After a year of stability and returning to normal, all the signs are pointing to a stronger gun trade for the coming year.
With first-quarter results in from many companies and organisations, plus the footfall from notable ventures including the SHOT Show and IWA trade events, everything is looking good for the rest of 2015 and beyond.
SHOT show in the USA, of course, boasted its second highest attendance ever (almost 64,000) while more than 100 countries were represented, enhancing the global picture for the gun trade.
Meanwhile, IWA organisers revealed that more than 1,300 exhibitors welcomed over 41,000 visitors to Nuremberg during four days in March, another huge figure.
Globally, the legal-small-arms market is forecast to grow from $4.1 billion in 2014 to $5.3 billion in 2020, a compound annual growth rate of 4.2 per cent, according to projections in a new industry report from MarketsandMarkets (M&M), a US-based market researcher.
The projections reflect sales of small arms in the hunting, sport shooting, self-defence, law enforcement and professional markets.
This covers products including pistols, rifles, machine guns and carbines.
According to M&M, there are five major gun-manufacturing firms (all based in the USA) which account for more than 40 per cent of the total market.
Shares of two have shown significant gains already – Smith & Wesson is up about 40 per cent, while Sturm Ruger has risen by almost 50 per cent.
According to CRT Capital analyst Brian Ruttenbur, who follows the major gun makers, the USA represents 41.2 per cent of the legal global small-arms business and is the world’s leading exporter and importer of small arms.
Interestingly, CRT Capital estimated that US gun sales were down about 15 per cent in 2014 compared to the previous year which, of course, had enjoyed a boom time following President Obama’s declared intent of further regulation against shooters and the industry at large.
Brian also believes that the current US small-arms market stands at roughly $8 billion annually, including new firearms sales but excluding accessory sales such as gun sights, cleaning supplies and so on.
Another key statistic comes from the FBI’s National Instant Criminal Background Check System – used by retailers across the USA to quickly and easily check whether a buyer is eligible to purchase a firearm – which posted an 8.4 per cent year-over-year increase in activity in January.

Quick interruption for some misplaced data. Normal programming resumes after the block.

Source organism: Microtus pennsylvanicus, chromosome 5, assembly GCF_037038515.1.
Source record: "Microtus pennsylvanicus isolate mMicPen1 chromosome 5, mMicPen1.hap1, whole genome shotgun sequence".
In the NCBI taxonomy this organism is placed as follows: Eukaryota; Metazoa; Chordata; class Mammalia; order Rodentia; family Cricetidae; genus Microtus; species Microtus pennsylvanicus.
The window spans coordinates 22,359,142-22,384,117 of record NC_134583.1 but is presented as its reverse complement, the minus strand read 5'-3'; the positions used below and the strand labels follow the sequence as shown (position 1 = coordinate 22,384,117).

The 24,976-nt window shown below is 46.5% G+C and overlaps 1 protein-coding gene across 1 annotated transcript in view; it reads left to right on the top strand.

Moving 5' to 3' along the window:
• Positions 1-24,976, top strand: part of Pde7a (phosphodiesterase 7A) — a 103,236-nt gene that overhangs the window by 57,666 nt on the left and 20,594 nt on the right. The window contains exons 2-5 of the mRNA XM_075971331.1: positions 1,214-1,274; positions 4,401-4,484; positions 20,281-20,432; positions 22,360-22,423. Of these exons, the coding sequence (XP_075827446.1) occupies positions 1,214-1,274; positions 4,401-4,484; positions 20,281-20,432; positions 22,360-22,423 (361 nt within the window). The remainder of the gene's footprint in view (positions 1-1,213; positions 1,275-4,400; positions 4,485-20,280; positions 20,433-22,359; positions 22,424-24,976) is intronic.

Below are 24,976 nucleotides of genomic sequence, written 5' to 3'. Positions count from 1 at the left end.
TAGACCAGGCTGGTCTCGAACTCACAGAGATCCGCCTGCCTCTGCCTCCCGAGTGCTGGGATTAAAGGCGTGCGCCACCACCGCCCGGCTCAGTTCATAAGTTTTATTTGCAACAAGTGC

That figure is said to account for the second-highest January on record for the 16-year-old system and marked the fourth consecutive monthly increase of year-to-year growth in the FBI’s numbers since September 2013.
Sturm Ruger CEO Michael Fifer said in a recent conference call on the latest figures: “We believe that the decline in consumer demand for firearms caused many retailers to buy fewer firearms in the third and fourth quarters of 2014 than they were actually selling, in an effort to reduce their inventories and generate cash.
“The decline in demand from the distributors was exacerbated by extensive discounting by our competitors, which, in particular, reduced our share of the large chain store Black Friday business.”
But he added: “For 2015, we are starting to see some early indications that demand from retailers to distributors is improving. We think that demand in 2012 before the huge surge in demand in 2013 is a good starting point for comparison.”
Meanwhile, data just released from the General Social Survey, a top research body, shows that last year, the number of American households owning guns remained at 40-year lows.
In 2014, guns were present in fewer than a third of US households (32 per cent) it said. That’s 22 percentage points lower than the high of 54 per cent back in 1977.
It seems that the market for all these guns is existing shooters; the products being added to the stockpiles of people who already own guns.
If gun sales are up and household-level ownership rates – according to many different surveys – are down, that appears to be the only logical conclusion.